Sex Party MP Fiona Patten Wants Hardcore Porn Ban Overturned
MELBOURNE — Sex Party MP Fiona Patten has introduced a motion to overturn a ban on the sale and exhibition of X 18+ videos in the Australian state of Victoria.
Patten, who has led the Australian Sex Party since its foundation in 2009, became a recognized political force in Australia after she became a member of parliament in December.
After the win, Patten told XBIZ that she wanted to move forward with the legalization of hardcore films and anti-discrimination laws for people in the adult industry.
Patten, in her motion to make X 18+ films legal for sale, told a legislative panel that such videos “contain real depictions of actual sexual activity between consenting adults in which there is no sexual violence.”
"It may come as a surprise that in 2015 in most states of Australia, the sale of X-rated sexually explicit films is a criminal offence. This same material is legal to possess, purchase and view — only the sale is illegal," Patten told XBIZ.
Patten, a longstanding adult entertainment industry lobbyist who was formerly CEO of the Eros Association, which represented adult retailers, called the current ban “illogical” because porn consumers can purchase X 18+ videos from interstate or from overseas and legally keep it in Victoria.
Currently, X 18+ films are legal for sale and exhibition in Australia only in the Australian Capital Territory and Northern Territory states.
"This is the first time that an Australian state parliament has seen a notice of motion to legalize the sale of X-rated sexually explicit films since the states all banned them some 30 years ago," she said. "For many of my younger colleagues in parliament there was a look of disbelief. I saw them mouth to me, “but you can get that on the Internet ... WTF?”
The current structure is not only illogical but has enabled the availability of pirated and refused classification films that may feature sexual violence, Patten said.
Patten called for a change to the Classification (Publications, Films and Computer Games) Enforcement Act 1995 “to allow the sale and exhibition of X 18+ films” in Victoria. She said Australian Law Reform Commission recommendations should also be matched.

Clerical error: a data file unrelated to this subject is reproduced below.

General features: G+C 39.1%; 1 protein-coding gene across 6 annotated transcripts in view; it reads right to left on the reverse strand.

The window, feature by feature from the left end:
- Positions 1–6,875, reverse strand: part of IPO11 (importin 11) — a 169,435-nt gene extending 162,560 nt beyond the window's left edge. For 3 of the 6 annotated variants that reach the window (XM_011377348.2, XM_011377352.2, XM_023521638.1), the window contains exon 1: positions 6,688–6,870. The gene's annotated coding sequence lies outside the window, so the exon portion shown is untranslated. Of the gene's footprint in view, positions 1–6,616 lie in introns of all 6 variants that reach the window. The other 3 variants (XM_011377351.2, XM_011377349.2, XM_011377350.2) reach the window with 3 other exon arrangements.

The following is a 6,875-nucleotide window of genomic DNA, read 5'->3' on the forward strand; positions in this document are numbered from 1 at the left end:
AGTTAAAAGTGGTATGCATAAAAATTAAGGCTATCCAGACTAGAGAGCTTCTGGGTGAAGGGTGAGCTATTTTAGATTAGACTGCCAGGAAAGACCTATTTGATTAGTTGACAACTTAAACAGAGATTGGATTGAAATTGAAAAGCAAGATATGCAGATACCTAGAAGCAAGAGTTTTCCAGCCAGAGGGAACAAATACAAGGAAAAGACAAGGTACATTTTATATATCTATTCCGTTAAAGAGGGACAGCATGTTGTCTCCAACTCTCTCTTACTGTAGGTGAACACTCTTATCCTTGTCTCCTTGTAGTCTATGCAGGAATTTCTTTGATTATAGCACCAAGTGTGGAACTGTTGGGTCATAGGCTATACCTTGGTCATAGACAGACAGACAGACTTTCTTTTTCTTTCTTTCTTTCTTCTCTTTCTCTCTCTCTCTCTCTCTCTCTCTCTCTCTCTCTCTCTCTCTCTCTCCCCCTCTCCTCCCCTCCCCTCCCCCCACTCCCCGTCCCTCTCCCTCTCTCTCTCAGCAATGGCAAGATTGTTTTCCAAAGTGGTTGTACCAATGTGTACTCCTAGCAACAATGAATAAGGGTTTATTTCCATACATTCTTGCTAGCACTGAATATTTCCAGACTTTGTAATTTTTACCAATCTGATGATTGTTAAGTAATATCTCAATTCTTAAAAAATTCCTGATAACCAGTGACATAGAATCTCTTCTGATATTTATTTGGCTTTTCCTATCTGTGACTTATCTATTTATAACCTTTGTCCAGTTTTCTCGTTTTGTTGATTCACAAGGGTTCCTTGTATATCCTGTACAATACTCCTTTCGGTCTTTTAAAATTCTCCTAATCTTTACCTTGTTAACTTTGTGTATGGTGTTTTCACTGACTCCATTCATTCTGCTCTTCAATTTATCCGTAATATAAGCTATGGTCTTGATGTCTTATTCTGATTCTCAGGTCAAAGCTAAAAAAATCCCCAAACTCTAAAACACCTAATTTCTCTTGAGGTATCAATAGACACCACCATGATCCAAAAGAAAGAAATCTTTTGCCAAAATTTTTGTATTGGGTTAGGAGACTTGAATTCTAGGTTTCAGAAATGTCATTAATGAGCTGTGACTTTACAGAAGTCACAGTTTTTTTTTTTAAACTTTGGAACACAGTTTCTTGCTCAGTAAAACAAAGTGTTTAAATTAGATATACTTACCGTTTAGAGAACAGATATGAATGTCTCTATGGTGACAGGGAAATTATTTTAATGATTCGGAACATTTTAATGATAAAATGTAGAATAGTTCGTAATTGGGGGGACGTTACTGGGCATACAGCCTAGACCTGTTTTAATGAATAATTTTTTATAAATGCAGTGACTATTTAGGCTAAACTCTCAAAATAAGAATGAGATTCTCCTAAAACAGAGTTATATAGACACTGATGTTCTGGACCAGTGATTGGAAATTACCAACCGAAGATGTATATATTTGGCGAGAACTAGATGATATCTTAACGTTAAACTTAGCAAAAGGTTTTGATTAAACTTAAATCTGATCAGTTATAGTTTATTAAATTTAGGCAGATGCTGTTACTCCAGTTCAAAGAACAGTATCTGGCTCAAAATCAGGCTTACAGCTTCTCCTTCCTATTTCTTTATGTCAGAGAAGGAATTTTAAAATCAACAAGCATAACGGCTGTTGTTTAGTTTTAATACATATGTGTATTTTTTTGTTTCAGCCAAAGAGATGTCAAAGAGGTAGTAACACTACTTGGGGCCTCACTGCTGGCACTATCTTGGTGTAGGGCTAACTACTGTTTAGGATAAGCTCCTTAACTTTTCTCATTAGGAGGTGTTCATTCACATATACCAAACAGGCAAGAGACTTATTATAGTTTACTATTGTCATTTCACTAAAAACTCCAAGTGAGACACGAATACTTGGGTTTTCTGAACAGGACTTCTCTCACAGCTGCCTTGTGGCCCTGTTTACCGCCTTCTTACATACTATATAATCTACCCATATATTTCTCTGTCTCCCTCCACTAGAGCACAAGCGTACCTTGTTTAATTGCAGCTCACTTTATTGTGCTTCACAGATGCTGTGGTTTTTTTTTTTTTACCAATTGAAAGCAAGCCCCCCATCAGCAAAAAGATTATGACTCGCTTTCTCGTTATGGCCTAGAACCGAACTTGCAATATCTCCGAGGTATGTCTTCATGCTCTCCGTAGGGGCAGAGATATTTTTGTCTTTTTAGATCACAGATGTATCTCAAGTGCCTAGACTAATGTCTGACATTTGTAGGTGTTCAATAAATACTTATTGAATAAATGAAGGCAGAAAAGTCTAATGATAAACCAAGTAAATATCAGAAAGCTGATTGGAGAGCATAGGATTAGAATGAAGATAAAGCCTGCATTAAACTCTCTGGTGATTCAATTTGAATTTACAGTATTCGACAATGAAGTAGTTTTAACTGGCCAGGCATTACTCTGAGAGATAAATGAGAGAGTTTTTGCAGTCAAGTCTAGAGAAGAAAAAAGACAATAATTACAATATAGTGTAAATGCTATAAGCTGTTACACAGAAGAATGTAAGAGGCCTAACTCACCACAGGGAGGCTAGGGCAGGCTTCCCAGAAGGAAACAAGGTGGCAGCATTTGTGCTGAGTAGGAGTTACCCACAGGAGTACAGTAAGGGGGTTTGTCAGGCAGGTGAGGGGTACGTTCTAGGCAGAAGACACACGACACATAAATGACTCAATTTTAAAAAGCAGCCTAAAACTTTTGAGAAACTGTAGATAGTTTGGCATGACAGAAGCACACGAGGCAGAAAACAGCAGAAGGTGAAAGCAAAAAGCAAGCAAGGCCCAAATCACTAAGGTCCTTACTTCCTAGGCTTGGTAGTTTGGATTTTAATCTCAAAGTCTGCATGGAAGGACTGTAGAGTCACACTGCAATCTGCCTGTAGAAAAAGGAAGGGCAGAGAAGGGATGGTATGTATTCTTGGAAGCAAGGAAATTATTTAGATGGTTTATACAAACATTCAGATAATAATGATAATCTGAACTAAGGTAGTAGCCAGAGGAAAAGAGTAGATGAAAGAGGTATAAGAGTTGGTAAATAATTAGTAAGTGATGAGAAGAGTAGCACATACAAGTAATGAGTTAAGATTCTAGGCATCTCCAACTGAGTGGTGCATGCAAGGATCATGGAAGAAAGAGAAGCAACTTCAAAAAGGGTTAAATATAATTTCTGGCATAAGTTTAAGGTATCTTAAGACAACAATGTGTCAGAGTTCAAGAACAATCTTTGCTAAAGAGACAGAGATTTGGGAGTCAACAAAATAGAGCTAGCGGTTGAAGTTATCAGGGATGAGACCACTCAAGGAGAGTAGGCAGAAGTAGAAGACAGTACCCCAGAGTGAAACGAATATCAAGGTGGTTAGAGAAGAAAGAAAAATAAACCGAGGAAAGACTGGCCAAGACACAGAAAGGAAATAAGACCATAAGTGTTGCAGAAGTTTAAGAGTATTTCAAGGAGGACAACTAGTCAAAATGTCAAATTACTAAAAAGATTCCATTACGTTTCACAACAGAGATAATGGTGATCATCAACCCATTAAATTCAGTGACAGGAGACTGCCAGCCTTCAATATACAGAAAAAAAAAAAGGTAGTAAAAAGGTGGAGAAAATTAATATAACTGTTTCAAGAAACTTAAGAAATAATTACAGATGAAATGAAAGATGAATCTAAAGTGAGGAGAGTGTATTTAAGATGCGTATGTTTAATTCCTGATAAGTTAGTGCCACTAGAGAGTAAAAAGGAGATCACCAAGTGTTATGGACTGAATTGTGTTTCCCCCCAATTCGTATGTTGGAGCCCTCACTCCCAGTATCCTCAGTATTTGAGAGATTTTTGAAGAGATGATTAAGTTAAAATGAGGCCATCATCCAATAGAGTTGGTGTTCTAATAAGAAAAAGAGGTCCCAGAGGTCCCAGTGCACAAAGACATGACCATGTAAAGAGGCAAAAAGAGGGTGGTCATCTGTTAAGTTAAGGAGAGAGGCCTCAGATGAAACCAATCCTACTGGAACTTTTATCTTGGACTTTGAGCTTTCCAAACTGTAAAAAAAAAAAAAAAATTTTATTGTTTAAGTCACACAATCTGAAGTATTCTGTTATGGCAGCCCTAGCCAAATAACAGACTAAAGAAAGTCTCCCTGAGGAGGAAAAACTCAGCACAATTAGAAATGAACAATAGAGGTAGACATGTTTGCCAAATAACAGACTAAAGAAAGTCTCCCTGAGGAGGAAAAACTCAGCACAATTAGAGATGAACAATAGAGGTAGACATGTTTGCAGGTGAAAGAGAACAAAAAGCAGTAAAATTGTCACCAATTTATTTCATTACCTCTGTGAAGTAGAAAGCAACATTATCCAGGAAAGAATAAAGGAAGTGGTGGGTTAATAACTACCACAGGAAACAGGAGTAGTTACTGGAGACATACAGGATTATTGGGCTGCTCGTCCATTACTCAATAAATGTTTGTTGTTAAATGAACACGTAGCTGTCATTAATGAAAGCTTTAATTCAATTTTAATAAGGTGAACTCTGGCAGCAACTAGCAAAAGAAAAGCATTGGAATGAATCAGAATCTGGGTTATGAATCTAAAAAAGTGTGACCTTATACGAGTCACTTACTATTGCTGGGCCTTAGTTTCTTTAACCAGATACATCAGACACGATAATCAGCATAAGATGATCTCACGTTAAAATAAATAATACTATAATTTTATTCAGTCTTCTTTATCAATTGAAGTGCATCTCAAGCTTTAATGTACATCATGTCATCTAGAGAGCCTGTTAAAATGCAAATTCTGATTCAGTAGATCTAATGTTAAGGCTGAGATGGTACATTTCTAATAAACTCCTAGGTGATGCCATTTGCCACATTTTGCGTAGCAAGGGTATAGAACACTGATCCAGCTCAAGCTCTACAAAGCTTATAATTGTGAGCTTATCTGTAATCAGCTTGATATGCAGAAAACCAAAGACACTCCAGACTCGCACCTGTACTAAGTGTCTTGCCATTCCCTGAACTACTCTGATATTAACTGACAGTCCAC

"The notice of motion, if successful, will end the unsuccessful 30-year ban and institute a system where we can ensure sexually violent material is not sold and the sale of X-rated films is restricted to adult stores," she said.
Patten said that having made the transformation from CEO of Australia’s top adult industry group, the Eros Association, to MP last November, reading the motion in Parliament was a very sweet moment.
"Looking at the big picture, this has been a victory for the Eros Association and the professionalism of those adult traders in Australia, who have supported the association over all those years," she said. "It shows that the adult industry can mount a successful political campaign in the face of religious bigotry and reactionary politics that would stop a lesser group of people. It shows the wisdom of tithing a small amount of your profits into professional development and the promotion of the industry’s ideals. It also proves the value of being pig-headed and stubborn in face of overwhelming political opposition."
"The Australian adult industry has learnt much from its U.S. counterparts," she said. "Larry Flynt’s courage and tenacity are legend here for people going in front of a judge. The Free Speech Coalition’s rigorous arguments and legal defence campaigns are also inspiring and ground breaking. But without wanting to boast, Australia has taken up the political cudgel and forged a new civil libertarian path right into Parliament."